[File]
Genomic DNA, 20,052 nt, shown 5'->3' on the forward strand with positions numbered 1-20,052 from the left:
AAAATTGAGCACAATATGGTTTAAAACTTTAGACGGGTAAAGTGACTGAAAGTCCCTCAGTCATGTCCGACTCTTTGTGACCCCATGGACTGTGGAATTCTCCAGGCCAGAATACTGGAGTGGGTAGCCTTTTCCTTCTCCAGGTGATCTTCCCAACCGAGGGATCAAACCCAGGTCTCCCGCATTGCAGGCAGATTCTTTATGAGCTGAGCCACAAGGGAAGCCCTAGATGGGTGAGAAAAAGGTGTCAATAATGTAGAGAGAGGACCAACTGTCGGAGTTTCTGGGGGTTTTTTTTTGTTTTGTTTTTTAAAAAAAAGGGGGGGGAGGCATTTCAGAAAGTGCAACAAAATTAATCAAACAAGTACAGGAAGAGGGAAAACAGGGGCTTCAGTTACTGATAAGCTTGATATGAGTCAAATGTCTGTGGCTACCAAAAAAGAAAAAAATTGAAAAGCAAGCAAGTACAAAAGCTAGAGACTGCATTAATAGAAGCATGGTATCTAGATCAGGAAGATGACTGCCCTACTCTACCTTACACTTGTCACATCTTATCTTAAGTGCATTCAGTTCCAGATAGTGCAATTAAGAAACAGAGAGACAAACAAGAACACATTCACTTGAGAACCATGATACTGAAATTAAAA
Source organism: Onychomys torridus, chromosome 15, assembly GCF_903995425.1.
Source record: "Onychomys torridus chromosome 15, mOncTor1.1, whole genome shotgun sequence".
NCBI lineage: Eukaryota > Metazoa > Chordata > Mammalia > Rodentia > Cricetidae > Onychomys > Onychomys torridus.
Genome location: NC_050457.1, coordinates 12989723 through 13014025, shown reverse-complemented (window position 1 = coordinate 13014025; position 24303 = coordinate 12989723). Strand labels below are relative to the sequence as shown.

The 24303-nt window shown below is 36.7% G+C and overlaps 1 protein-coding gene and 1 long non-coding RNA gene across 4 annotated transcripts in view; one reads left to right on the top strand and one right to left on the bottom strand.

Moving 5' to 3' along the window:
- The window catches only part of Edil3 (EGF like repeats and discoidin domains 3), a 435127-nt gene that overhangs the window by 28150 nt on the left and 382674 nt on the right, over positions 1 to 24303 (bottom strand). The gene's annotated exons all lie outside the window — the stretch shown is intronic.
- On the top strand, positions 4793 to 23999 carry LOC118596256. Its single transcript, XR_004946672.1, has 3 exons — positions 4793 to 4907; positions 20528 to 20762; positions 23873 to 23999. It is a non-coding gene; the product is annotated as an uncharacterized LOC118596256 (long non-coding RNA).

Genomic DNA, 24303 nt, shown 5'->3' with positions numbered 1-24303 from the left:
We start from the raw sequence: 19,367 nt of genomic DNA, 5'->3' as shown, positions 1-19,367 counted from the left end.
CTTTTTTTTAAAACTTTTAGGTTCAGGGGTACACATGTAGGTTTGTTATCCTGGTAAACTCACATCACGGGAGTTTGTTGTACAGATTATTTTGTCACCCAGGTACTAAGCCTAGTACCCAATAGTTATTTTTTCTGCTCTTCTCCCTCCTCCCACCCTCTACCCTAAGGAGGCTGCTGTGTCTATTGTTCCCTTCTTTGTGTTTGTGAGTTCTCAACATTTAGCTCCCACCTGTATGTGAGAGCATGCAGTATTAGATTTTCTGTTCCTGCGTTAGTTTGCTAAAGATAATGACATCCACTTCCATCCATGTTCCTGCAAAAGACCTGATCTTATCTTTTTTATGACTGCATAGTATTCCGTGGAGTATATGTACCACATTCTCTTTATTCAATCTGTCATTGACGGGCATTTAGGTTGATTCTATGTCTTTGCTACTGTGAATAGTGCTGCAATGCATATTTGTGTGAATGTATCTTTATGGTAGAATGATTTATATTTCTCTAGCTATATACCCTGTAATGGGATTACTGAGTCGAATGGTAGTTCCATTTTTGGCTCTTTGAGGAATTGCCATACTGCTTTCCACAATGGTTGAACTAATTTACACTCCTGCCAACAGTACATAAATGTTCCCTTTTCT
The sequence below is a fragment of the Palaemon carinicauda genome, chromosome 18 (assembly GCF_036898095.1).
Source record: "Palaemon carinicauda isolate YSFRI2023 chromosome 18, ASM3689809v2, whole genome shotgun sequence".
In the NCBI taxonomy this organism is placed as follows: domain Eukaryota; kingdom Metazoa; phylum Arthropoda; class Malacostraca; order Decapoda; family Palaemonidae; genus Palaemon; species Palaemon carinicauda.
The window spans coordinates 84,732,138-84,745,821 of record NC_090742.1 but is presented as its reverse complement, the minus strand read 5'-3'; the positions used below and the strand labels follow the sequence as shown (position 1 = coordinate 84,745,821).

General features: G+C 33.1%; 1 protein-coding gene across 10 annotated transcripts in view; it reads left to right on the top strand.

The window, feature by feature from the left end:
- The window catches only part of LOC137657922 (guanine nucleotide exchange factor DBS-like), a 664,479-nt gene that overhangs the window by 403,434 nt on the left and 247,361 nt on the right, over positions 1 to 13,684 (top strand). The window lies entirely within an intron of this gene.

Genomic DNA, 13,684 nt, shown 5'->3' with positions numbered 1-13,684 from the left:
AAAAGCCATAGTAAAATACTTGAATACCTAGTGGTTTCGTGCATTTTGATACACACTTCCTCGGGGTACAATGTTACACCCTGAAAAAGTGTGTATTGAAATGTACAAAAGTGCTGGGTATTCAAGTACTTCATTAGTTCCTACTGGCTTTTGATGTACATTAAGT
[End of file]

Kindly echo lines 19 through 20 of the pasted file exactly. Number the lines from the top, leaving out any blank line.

The window, feature by feature from the left end:
- The window catches only part of LOC137657922 (guanine nucleotide exchange factor DBS-like), a 664,479-nt gene that overhangs the window by 403,434 nt on the left and 247,361 nt on the right, over positions 1 to 13,684 (top strand). The window lies entirely within an intron of this gene.